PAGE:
Outdoor wood boilers, which burn wood or pellets to generate heat, serve as an economical alternative to traditional gas or electric heating systems. Unfortunately, wood boilers are also known for their relatively poor efficiency, which ranges from 28 to 55 percent, according to "Mother Earth News." Taking steps to improve the efficiency of your wood boiler allows you to generate the same amount of heat with less wood and also results in a significant reduction in smoke emissions and air pollution.
Keep your outdoor wood boiler running as efficiently as possible by choosing the right wood for the job. Stick to dry, seasoned wood only, and avoid using wet, green or freshly cut wood. All firewood must dry for six to 12 months after splitting, according to the California Air Resources Board. Check your firewood with a moisture meter before loading it into your boiler, and only use wood with a moisture rating of 20 percent or less. Never burn trash, tires or substances other than wood. Hard woods like oak and hickory provide a longer burn, making them more efficient than soft woods for cold days. while softer woods with a lower energy content provide less heat for the "shoulder" season. The Hearth, Patio and Barbecue Association recommends following the boiler manufacturer's recommendations regarding loading amounts and times to maximize efficiency.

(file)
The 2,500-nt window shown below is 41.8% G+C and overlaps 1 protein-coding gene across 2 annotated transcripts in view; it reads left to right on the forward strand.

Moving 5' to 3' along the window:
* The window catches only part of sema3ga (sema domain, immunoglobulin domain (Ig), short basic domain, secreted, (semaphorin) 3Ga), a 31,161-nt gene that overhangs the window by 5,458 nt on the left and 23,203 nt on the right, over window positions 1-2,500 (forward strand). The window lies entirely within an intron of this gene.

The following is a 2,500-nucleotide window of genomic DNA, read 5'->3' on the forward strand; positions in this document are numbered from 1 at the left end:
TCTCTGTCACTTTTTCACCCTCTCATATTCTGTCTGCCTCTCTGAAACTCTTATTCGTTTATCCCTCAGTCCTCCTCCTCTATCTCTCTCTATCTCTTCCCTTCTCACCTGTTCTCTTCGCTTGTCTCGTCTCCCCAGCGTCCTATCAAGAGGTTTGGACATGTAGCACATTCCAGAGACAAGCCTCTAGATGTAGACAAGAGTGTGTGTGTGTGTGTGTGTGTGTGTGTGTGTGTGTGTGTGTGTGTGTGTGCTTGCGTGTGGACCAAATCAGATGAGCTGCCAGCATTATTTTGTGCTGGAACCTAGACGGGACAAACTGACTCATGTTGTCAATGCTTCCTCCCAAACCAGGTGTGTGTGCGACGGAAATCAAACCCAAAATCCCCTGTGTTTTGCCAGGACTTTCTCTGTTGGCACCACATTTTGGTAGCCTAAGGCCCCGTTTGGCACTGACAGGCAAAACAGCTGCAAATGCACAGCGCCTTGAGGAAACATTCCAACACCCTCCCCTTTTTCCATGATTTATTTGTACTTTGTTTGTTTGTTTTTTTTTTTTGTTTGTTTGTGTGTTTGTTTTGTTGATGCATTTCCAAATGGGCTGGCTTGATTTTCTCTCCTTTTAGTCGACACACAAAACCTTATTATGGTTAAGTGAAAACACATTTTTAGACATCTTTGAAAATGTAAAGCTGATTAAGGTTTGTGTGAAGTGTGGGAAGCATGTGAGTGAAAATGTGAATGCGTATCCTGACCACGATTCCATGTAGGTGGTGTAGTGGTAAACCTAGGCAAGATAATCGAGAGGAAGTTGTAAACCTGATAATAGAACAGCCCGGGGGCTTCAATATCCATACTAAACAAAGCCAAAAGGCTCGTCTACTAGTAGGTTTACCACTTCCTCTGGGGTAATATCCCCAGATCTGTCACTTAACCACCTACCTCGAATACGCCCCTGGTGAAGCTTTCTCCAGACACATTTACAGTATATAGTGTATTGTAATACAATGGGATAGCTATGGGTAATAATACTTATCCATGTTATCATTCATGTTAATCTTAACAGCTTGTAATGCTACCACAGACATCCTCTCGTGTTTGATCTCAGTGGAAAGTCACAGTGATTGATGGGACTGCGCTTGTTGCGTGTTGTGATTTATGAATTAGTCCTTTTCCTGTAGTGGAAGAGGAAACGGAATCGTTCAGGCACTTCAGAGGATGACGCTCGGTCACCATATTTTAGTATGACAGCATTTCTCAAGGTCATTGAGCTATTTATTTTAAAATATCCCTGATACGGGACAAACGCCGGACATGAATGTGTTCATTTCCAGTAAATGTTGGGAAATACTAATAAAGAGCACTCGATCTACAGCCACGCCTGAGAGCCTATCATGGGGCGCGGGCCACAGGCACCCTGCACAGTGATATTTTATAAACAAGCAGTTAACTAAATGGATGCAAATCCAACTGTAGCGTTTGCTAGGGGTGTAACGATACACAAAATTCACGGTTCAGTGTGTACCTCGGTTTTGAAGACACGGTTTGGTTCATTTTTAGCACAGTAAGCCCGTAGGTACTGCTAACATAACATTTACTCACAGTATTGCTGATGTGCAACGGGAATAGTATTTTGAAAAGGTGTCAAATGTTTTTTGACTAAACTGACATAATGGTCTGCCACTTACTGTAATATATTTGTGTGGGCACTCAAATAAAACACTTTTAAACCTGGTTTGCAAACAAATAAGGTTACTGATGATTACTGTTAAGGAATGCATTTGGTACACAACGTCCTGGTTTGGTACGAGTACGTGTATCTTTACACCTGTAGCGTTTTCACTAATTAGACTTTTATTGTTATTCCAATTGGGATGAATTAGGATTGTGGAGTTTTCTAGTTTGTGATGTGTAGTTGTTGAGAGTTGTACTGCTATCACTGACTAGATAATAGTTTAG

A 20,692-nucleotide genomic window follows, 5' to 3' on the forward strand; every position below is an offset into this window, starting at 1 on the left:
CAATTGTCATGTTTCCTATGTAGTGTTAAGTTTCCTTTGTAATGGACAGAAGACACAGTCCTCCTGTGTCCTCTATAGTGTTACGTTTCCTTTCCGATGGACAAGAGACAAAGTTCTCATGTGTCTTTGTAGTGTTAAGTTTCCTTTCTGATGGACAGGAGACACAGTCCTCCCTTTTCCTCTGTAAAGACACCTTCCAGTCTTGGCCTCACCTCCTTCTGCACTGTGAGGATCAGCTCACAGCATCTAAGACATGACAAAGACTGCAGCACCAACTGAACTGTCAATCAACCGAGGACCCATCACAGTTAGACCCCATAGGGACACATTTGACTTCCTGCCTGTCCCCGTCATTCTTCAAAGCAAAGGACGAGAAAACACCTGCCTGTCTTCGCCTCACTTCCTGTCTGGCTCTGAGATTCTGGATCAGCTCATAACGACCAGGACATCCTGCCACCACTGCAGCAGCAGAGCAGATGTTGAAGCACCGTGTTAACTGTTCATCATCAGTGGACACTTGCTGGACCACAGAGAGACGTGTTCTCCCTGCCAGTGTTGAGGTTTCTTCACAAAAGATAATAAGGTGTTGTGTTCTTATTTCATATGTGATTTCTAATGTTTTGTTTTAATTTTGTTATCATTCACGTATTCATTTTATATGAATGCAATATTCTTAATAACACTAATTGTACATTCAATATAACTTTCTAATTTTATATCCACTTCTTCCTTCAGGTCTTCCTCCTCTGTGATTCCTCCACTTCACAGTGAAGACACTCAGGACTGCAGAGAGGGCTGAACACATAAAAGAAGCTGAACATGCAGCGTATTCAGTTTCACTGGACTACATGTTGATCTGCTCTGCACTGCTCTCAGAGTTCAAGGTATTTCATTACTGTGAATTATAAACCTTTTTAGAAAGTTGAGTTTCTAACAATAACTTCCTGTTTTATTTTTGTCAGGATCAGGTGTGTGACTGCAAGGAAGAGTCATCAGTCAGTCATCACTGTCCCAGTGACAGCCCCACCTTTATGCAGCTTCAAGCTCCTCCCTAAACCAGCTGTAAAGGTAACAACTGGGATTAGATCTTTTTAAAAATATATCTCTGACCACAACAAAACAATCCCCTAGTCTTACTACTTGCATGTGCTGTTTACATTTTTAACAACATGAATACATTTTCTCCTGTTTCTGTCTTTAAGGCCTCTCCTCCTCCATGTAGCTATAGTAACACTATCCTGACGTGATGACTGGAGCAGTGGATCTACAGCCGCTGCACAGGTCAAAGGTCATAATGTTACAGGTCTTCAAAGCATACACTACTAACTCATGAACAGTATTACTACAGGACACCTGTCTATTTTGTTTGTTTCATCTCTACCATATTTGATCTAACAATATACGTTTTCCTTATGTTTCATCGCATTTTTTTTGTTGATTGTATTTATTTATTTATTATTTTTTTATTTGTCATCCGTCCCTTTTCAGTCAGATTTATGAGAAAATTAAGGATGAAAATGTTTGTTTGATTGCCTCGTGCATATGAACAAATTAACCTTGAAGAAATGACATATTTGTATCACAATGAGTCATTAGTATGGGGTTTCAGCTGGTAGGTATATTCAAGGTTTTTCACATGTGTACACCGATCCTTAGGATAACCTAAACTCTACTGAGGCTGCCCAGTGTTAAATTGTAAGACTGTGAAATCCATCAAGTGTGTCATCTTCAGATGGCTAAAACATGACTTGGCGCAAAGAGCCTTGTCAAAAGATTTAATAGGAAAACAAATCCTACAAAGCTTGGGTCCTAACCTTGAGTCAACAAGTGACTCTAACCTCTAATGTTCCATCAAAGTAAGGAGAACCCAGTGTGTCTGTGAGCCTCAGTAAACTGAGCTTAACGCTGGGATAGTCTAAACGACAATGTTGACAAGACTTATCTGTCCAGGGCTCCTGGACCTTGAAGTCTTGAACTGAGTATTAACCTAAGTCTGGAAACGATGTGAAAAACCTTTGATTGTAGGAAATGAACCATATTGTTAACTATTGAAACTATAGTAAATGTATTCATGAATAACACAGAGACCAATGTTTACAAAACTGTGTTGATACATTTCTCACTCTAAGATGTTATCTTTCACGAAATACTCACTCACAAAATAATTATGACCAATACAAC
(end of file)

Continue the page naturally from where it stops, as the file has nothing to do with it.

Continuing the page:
Follow Maintenance Recommendations
Prevent problems and optimize efficiency by following the manufacturer's maintenance recommendations for your wood boiler. Generally, this means removing ash every few weeks or once a month, as well as scheduling an annual inspection to remove creosote.
Add a Catalytic Converter
Modern wood-burning appliances often incorporate a catalytic converter or combuster, which burns smoke at a lower temperature than normal. This allows the stove to generate usable heat from smoke that would otherwise go up the chimney or out a vent, and it also helps to reduce pollution. Several manufacturers offer add-on catalytic converters to improve efficiency and performance for wood boilers. These devices are typically installed in or around the firebox, and some are simple enough for homeowners to install without the help of a professional.
Consider an Upgrade
The U.S. Environmental Protection Agency offers voluntary standards for wood boilers, also known as hydronic heaters. Boilers that meet these standards are significantly more efficient than nonqualified heaters, according to the EPA. Units that meet EPA Phase 1 requirements feature an orange hang tag and are 70 percent cleaner than nonqualified units. Boilers with a white tag meet Phase 2 standards and are 90 percent cleaner than nonqualified units. If you have an older, unqualified wood boiler, consider upgrading to realize significant efficiency and environmental benefits.
- Mother Earth News: Coming Soon -- More Efficient, Cleaner Outdoor Wood Boilers
- U.S. Environmental Protection Agency: Consumers -- Choosing Appliances
- U.S. Environmental Protection Agency: EPA’s Hydronic Heater Voluntary Partnership Program
- U.S. Environmental Protection Agency: Consumers -- Energy Efficiency and Wood-Burning Stoves and Fireplaces
- California Air Resources Board: Wood Burning Handbook
- Hearth, Patio and Barbecue Association: Outdoor Wood Furnaces
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